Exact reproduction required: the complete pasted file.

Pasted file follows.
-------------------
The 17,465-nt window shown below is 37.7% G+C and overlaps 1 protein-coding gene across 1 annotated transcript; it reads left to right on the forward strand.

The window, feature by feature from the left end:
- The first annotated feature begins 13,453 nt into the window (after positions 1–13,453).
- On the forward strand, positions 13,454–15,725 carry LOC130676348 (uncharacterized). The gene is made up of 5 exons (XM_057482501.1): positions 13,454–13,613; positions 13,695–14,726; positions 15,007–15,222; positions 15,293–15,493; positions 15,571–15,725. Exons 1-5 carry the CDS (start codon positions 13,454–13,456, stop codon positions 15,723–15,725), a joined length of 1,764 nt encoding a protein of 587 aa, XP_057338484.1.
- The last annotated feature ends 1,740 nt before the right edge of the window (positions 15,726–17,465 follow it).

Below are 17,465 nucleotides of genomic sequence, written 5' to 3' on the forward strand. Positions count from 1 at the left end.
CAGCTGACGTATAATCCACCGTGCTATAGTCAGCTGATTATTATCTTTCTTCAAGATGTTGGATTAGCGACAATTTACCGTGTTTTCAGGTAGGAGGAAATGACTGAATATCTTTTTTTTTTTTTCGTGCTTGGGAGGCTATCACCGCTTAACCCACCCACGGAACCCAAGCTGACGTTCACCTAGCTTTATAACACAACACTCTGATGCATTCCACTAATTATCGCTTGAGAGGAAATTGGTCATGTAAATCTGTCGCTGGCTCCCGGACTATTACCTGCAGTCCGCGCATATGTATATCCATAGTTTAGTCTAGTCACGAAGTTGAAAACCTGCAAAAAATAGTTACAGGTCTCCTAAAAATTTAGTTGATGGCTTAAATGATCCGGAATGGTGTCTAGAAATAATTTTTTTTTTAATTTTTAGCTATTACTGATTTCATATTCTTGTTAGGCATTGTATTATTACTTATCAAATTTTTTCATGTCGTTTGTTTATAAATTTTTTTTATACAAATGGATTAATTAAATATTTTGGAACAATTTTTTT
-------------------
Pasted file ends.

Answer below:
The 17,465-nt window shown below is 37.7% G+C and overlaps 1 protein-coding gene across 1 annotated transcript; it reads left to right on the forward strand.

The window, feature by feature from the left end:
- The first annotated feature begins 13,453 nt into the window (after positions 1–13,453).
- On the forward strand, positions 13,454–15,725 carry LOC130676348 (uncharacterized). The gene is made up of 5 exons (XM_057482501.1): positions 13,454–13,613; positions 13,695–14,726; positions 15,007–15,222; positions 15,293–15,493; positions 15,571–15,725. Exons 1-5 carry the CDS (start codon positions 13,454–13,456, stop codon positions 15,723–15,725), a joined length of 1,764 nt encoding a protein of 587 aa, XP_057338484.1.
- The last annotated feature ends 1,740 nt before the right edge of the window (positions 15,726–17,465 follow it).

Below are 17,465 nucleotides of genomic sequence, written 5' to 3' on the forward strand. Positions count from 1 at the left end.
CAGCTGACGTATAATCCACCGTGCTATAGTCAGCTGATTATTATCTTTCTTCAAGATGTTGGATTAGCGACAATTTACCGTGTTTTCAGGTAGGAGGAAATGACTGAATATCTTTTTTTTTTTTTCGTGCTTGGGAGGCTATCACCGCTTAACCCACCCACGGAACCCAAGCTGACGTTCACCTAGCTTTATAACACAACACTCTGATGCATTCCACTAATTATCGCTTGAGAGGAAATTGGTCATGTAAATCTGTCGCTGGCTCCCGGACTATTACCTGCAGTCCGCGCATATGTATATCCATAGTTTAGTCTAGTCACGAAGTTGAAAACCTGCAAAAAATAGTTACAGGTCTCCTAAAAATTTAGTTGATGGCTTAAATGATCCGGAATGGTGTCTAGAAATAATTTTTTTTTTAATTTTTAGCTATTACTGATTTCATATTCTTGTTAGGCATTGTATTATTACTTATCAAATTTTTTCATGTCGTTTGTTTATAAATTTTTTTTATACAAATGGATTAATTAAATATTTTGGAACAATTTTTTT